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AllianzGI Diversified Income & Convertible Fund 10-K 2008
Form 10-K

 

 

UNITED STATES

SECURITIES AND EXCHANGE COMMISSION

Washington, D.C. 20549

 

 

FORM 10-K

 

 

 

x ANNUAL REPORT PURSUANT TO SECTION 13 OR 15(d) OF THE SECURITIES EXCHANGE ACT OF 1934 FOR THE FISCAL YEAR ENDED:

SEPTEMBER 30, 2008

-OR-

 

¨ TRANSITION REPORT PURSUANT TO SECTION 13 OR 15(d) OF THE SECURITIES EXCHANGE ACT OF 1934

Commission File No. 1-32970

 

 

ALBERTO-CULVER COMPANY

(Exact name of registrant as specified in its charter)

 

 

 

Delaware   20-5196741

(State or other jurisdiction of

incorporation or organization)

 

(I.R.S. Employer

Identification No.)

2525 Armitage Avenue

Melrose Park, Illinois

  60160
(Address of principal executive offices)   (Zip code)

Registrant’s telephone number, including area code: (708) 450-3000

 

 

Securities registered pursuant to Section 12(b) of the Act:

 

Title of each class

 

Name of each exchange

on which registered

Common Stock, par value $.01 per share   New York Stock Exchange

Securities registered pursuant to Section 12(g) of the Act: None

 

 

Indicate by check mark if the registrant is a well-known seasoned issuer, as defined in Rule 405 of the Securities Act.    Yes  x    No  ¨

Indicate by check mark if the registrant is not required to file reports pursuant to Section 13 or Section 15(d) of the Act.    Yes  ¨    No  x

Indicate by check mark whether the registrant (1) has filed all reports required to be filed by Section 13 or 15(d) of the Securities Exchange Act of 1934 during the preceding 12 months (or for such shorter period that the registrant was required to file such reports) and (2) has been subject to such filing requirements for the past 90 days.    Yes  x    No  ¨

Indicate by check mark if disclosure of delinquent filers pursuant to Item 405 of Regulation S-K is not contained herein, and will not be contained, to the best of registrant’s knowledge, in definitive proxy or information statements incorporated by reference in Part III of this Form 10-K or any amendment to this Form 10-K.  x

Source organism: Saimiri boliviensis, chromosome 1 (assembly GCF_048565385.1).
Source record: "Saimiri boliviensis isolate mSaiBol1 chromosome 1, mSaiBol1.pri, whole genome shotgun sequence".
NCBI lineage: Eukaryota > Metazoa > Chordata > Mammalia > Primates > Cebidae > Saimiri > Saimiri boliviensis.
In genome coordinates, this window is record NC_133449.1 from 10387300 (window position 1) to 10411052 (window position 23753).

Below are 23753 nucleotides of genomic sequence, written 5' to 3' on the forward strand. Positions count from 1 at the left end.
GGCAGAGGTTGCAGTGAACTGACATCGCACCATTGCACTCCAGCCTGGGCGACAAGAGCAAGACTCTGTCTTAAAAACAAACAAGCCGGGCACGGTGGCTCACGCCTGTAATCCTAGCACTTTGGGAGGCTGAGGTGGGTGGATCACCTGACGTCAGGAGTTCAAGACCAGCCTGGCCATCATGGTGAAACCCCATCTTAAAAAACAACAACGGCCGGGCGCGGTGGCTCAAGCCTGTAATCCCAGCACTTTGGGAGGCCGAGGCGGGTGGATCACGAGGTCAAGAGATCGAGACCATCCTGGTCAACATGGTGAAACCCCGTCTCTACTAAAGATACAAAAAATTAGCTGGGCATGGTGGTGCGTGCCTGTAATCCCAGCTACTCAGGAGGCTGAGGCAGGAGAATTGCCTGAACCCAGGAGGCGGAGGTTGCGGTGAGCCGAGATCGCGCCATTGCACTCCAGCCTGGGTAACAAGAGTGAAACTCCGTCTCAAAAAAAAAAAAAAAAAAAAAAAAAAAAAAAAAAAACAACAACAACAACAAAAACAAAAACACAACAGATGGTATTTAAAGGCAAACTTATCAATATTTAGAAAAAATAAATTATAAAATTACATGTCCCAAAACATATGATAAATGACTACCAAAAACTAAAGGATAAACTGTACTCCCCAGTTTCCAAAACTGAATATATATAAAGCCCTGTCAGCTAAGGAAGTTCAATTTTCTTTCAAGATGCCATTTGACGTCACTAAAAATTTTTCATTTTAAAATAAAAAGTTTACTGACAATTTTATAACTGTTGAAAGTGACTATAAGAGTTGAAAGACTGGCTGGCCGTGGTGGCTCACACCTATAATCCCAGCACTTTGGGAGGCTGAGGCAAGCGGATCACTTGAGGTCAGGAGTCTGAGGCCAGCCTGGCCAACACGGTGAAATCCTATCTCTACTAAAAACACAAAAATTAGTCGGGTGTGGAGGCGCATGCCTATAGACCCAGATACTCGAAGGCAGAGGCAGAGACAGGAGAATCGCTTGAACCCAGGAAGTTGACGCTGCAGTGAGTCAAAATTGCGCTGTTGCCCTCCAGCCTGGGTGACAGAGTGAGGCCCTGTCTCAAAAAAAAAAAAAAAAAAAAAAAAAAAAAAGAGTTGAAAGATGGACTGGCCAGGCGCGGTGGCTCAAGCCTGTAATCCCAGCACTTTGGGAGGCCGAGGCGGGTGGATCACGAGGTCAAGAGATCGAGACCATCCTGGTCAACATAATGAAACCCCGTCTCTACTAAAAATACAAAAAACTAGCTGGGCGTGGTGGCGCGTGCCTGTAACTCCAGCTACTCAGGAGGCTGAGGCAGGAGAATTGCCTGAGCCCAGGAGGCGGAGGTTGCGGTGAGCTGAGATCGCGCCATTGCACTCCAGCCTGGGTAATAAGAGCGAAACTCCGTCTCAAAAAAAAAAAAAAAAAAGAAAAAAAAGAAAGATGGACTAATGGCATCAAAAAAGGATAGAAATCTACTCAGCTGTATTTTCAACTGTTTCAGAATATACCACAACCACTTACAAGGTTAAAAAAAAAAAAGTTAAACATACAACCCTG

Indicate by check mark whether the registrant is a large accelerated filer, an accelerated filer or a non-accelerated filer. See definition of “accelerated filer and large accelerated filer” in Rule 12b-2 of the Exchange Act.

Large accelerated filer  x    Accelerated filer  ¨    Non-accelerated filer  ¨    Smaller reporting company  ¨

Indicate by check mark whether the registrant is a shell company (as defined in Rule 12b-2 of the Exchange Act.)    Yes  ¨    No  x

The aggregate market value of common stock held by non-affiliates (assuming for this purpose only that all directors and executive officers are affiliates) on March 31, 2008, the last business day of the registrant’s most recently completed second fiscal quarter, was $2.35 billion.

At October 31, 2008, there were 97,965,528 shares of common stock outstanding.

Documents Incorporated by Reference

Portions of the registrant’s proxy statement for its annual meeting of stockholders on January 22, 2009, to be filed with the SEC in December 2008, are incorporated by reference into Part III of this report as specifically described herein.

 

 

 


FORWARD-LOOKING STATEMENTS